Friday, 4 January 2008

Christmas Future

Christmas is a time to be with your family. Before my children came on the scene I would spend the days between Christmas day and New Year mountaineering in the Scottish Highlands. Withdrawing from people to the wilderness of the Cairngorm Mountains. It is a distant memory but I still remember my mother saying "people should not be allowed to go into the mountains at this time of year, it is too dangerous!". And of course every year we read stories about mountain rescue teams and deaths in the mountains. We feel for those lost in the dark, cold mountains of Scotland. They are mixed feelings and our fears are often heightened by the bright lights and warmth of Christmas.

Paradoxically we admire those who go to the mountains or who are able to withdraw voluntarily. We also see the ability to survive in adversity, to be physically or emotionally tough as a great asset. It was no surprise to me to read an article in the Guardian newspaper about 'great survivors' this Christmas. People who had survived extreme circumstances: such as plane crashes in the Andes Mountains. Experiences such as these are super 'real'. Survivors never forget. In a society where we are becoming more fearful of risk, riskful events seem to be more interesting to us. In a society where we are becoming more middle class and more connected we are more fearful of being disconnected or left on our own.
As we pad towards safety we occasionally look over our shoulder to see a trail of lonely footsteps in the snow. Have you seen Sean Penn's film Into the Wild? Not to be confused with The Call of the Wild, also a recently released film about adventure in Alaska. Sean Penn relates closely to the main character in his film, Chris McCandles:

It is a role, you suspect, Penn's younger self would have fought tooth and
nail to play, a character whose wanderlust and extreme attempt at
self-determination he identifies with wholeheartedly. 'Chris was a kid in search
of a place to belong,' he says, 'a place that would accept him as he was. His
quest was a quest for goodness and purity. It woke up some stuff in me, for
sure. I totally support his decision to go outside the comfort zone, even with
all the risks he took. The way I see it, whatever it takes for you to be truly
alive in this life, short of intentionally hurting someone else, you have to

I often think about the type of character Chris Mcandles is and am sure that there are many other young men and women like him. He is certainly not alone in his need to escape. Guy Grieve talks about his more recent experience in the wilderness of Alaska:

Three years ago I took my life into my own hands and travelled into one of
the most remote wilderness regions on earth with the intention of living there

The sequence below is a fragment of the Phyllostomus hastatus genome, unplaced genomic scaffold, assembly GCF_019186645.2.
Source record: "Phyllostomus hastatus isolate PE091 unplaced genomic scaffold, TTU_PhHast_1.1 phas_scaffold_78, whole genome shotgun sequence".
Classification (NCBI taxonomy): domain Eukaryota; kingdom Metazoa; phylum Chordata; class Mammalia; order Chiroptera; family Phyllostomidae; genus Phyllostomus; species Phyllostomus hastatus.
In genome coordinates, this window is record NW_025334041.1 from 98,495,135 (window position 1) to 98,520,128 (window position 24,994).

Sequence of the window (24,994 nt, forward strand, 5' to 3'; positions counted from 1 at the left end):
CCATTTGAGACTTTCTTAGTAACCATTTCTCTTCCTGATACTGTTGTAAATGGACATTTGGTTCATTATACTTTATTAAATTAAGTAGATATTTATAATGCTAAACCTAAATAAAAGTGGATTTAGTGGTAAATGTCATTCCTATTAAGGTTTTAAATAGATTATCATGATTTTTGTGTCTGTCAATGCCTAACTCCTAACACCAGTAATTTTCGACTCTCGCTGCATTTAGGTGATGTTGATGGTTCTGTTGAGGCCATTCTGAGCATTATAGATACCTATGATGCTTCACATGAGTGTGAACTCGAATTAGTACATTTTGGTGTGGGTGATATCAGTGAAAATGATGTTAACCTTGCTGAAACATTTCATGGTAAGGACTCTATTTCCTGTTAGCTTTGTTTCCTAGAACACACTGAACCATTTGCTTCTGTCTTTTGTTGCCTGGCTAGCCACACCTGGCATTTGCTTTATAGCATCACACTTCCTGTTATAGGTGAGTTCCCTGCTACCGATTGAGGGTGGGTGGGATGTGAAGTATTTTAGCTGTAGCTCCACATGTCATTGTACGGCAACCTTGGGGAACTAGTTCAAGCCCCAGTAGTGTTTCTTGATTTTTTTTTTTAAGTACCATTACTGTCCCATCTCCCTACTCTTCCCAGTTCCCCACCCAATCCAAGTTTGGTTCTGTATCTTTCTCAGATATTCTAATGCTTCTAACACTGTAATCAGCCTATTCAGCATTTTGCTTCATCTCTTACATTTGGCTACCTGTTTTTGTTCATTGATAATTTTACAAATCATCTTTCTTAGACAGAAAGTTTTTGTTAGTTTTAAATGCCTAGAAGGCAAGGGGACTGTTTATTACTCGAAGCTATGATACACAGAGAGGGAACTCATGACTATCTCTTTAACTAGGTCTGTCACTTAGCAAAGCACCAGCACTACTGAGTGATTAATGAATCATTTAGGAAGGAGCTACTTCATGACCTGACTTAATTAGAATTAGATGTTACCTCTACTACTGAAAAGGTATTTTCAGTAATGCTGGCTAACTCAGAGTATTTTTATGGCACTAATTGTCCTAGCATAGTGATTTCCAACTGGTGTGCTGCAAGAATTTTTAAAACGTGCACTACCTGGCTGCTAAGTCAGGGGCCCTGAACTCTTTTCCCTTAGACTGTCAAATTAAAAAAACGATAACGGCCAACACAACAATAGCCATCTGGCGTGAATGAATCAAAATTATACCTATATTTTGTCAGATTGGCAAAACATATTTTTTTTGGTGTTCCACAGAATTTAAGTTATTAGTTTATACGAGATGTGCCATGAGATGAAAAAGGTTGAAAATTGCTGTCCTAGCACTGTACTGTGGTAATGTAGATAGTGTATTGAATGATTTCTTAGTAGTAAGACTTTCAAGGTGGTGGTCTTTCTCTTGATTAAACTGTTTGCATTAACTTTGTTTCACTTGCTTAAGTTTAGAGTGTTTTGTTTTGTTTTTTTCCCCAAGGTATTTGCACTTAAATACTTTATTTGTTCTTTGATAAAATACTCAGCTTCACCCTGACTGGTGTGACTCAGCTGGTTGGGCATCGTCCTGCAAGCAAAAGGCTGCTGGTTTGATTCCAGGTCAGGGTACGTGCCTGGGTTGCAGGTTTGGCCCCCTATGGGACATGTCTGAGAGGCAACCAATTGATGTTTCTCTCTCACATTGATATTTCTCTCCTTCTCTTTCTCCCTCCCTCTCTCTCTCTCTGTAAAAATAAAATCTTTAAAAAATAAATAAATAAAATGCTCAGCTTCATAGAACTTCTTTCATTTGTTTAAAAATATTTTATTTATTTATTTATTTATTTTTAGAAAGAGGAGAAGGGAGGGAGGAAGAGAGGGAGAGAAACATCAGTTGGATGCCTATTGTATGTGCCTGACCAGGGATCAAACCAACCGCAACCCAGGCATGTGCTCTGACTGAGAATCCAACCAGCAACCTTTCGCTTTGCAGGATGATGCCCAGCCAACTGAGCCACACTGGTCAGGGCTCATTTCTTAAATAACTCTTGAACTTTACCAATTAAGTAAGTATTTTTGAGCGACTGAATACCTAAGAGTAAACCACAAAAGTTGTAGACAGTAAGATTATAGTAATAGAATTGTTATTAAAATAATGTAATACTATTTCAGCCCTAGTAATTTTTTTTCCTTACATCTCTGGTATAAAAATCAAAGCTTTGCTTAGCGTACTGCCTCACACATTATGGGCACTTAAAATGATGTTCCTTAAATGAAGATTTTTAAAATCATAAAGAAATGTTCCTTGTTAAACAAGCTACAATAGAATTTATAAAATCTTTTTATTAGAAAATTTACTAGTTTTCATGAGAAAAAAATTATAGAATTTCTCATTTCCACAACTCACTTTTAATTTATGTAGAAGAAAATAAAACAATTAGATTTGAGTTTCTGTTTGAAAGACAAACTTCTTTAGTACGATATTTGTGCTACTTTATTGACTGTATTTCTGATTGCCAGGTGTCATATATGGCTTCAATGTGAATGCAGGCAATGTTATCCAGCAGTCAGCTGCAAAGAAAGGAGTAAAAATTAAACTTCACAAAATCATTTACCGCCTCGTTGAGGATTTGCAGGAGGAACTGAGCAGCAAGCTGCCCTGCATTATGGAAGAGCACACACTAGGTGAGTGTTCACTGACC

for one year. For some time my family and I had been trapped within an all-too
common scenario, living separate lives while I commuted hundreds of miles each
week to a job I hated, in order to pay a mortgage for a house that we could not
afford. Our family life was crammed into the weekends, and was fraught with the
tension of pretending we were happy, when in fact we were screaming for escape.
Through the week, I only ever saw my children asleep, as I left before they got
up and returned after they were in bed. On a good night, if the traffic wasn't
bad, I might just fit in a bedtime story. Then Juliet and I would cram down a
meal together before we collapsed into bed, ready to start the routine all over
again the next day.

Also, have you seen Will Smith in the film I am Legend? This is the third film of this story by Richard Matheson (1954) the last being the The Omega Man with Charlton Heston (1971). The story is basically the same; an individual survives against all odds. There is violence and there is lonliness. This is a film that revisits our darkest fears and basic strengths, as with 'Into the wild and Chris Mcandles'. It is not back to nature but it is a film about being lonely 'it's all about the unsettling silence, not the noise'. The type of silence Mcandles would have been comfortable with.
There also some key differences between the remakes of 1971 and 2007. The 21st century film is different in that the main character is reconstructed. In the same way that Sean Penn reconstructs a view of Ian Mcandles by describing him as a travelling philosopher, so too is Will Smith's character reinvented. He is very different from the previous 1971 character in that he does more than just survive he looks for a solution; a biological cure to a viral plague. He wants to be more than a survivor he seeks to be constructive and participative.

The winter months are a good time to reflect on risk and loneliness as integral parts of our biological makeup. In an increasingly digital and soft skills world how will this hardwiring evolve? This brings to mind that great science fiction film, 'Bladerunner' because it is about digital loneliness. The loneliness of a high spec short life military robot who is about to die. He has fantastic memories of battles in outer space and has led an exciting adventurous life. He has no real family only the painful realisation of the value of living and sharing.

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